Early next week, families with children attending four of Napa’s smallest elementary schools will learn what the future may hold for their campuses as the public school system tries to fight its way out of a $3 million deficit.
But on Thursday, some parents, rather than wait, made their case to the school board why one campus should stay open amid a district’s fiscal stress.
On a night when the Napa Valley Unified School District detailed a budget meant to cut costs amid sliding enrollment and state funding, nearly a dozen residents made often heartfelt pleas to the school board to avoid one proposed remedy: the shutdown of grade schools with fewer than 300 pupils, including Mt. George Elementary School east of Napa.
District leaders have called the cost of providing faculty and staff to serve small student bodies a financial drag on a school system that has drawn down its money reserves near a level that could trigger a state takeover of its finances.
Mt. George is one of four Napa-area schools for kindergarten through fifth grade — others include Yountville, West Park and Alta Heights — whose future NVUSD will address at a special meeting Monday at district headquarters. The forum will begin at 6 p.m. and be livestreamed on the district website nvusd.org, as well as on YouTube.
But a group of local parents instead saw a unique level of educational quality and nurturing they said will be irreplaceable if Mt. George shuts its doors — and which some declared would lead them to withdraw their children from NVUSD altogether if that option is taken away.
“Parents like us will send our kids to private school, which only lowers enrollment in the district,” Sabrina Wolfson told board members in one of several public comments capped by audience cheers.
Another Napan, Natasha Engering-Ward, saw no clear substitute for her children should they lose access not only to Mt. George’s high faculty-to-child ratio but its unique International Baccalaureate model, which focuses on independent thinking and problem-solving as well as second-language instruction and inter-cultural understanding.
Other parents asked the district not to wind down a school they said better prepares children academically than others in Napa. “Closing a highly productive school in favor of schools that are less productive may not be the best use of our resources,” said Peter Bartlett.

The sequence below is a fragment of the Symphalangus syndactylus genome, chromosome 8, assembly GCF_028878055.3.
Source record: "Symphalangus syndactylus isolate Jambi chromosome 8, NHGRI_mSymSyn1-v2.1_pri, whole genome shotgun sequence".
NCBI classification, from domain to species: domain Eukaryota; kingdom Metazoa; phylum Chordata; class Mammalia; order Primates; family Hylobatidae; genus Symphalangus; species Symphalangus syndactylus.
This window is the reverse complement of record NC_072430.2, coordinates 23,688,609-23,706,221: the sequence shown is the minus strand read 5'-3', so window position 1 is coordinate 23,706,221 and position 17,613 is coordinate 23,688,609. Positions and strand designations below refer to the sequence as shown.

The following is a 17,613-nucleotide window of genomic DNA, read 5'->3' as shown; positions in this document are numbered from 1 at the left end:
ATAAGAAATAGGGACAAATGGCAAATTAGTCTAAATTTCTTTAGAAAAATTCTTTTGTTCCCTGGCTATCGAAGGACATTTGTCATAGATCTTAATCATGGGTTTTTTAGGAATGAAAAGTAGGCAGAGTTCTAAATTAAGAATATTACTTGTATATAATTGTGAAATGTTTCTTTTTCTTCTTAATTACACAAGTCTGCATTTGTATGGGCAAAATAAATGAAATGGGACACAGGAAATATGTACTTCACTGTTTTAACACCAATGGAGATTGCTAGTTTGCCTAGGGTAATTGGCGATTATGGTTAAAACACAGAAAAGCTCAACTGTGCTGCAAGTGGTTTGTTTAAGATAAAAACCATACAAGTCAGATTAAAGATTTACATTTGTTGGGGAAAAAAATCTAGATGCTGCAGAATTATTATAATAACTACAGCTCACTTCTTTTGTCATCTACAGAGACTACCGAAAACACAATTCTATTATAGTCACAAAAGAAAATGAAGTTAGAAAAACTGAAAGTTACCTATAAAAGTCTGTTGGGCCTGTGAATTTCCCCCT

Parents’ push to preserve Mount George led off a board meeting in which district officials detailed their 2019-20 budget, which forecasts turning the current year’s multimillion-dollar shortfall into a balanced spreadsheet that will add to reserves for the first time in at least half a decade — increasing the cushion from 3.6 to 4 percent of the budget.
California school districts that see their reserves slip below 3 percent are at risk of being declared insolvent by the state, and losing local control of spending.
But in an email sent to district parents earlier this month, Superintendent Rosanna Mucetti warned that more steps are needed to cope with a systemic financial crunch caused by a steady decline in average daily attendance, on which California bases its per-student payouts to school districts. Napa Valley Unified expects its enrollment in Napa, American Canyon and Yountville to shrink from nearly 18,000 this year to below 16,000 by 2026.
“Our budget (for the new fiscal year) is balanced, but that’s contingent on a set of assumptions that will require a series of hard decisions,” Mucetti said at the meeting.
Possible steps detailed by Mucetti and built into the budget’s assumptions include dropping 60 teaching positions and reducing district headquarters staff over three years, shrinking the food-service staff and dropping the seven-period schedule at middle schools. In May, the district, citing the fall-off in enrollment, announced it may hold off on a second American Canyon middle school that was to break ground later this year.
NVUSD also may seek relief from voters in the November 2020 election, by pursuing either a parcel tax to fund school programs or a bond to pay for facilities.
But reducing the number of schools was the most fraught prospects for the coming years, something board president Jose Hurtado readily acknowledged to parents in the audience.
“The hardest thing for this board to do is to close a school, for any reason,” said Hurtado, who was on the NVUSD board when the district shuttered the Carneros, Capell Valley and the one-room Wooden Valley schools in 2010.
“Please don’t think this is an easy thing to do. There’s almost 18,000 students we’re responsible for and we treasure every one of those students. Please don’t think that we’re not looking under every rock, every corner, every book for money someone might have stashed in the library.”
Napa Valley Unified’s new budget will go to the board for final approval June 20.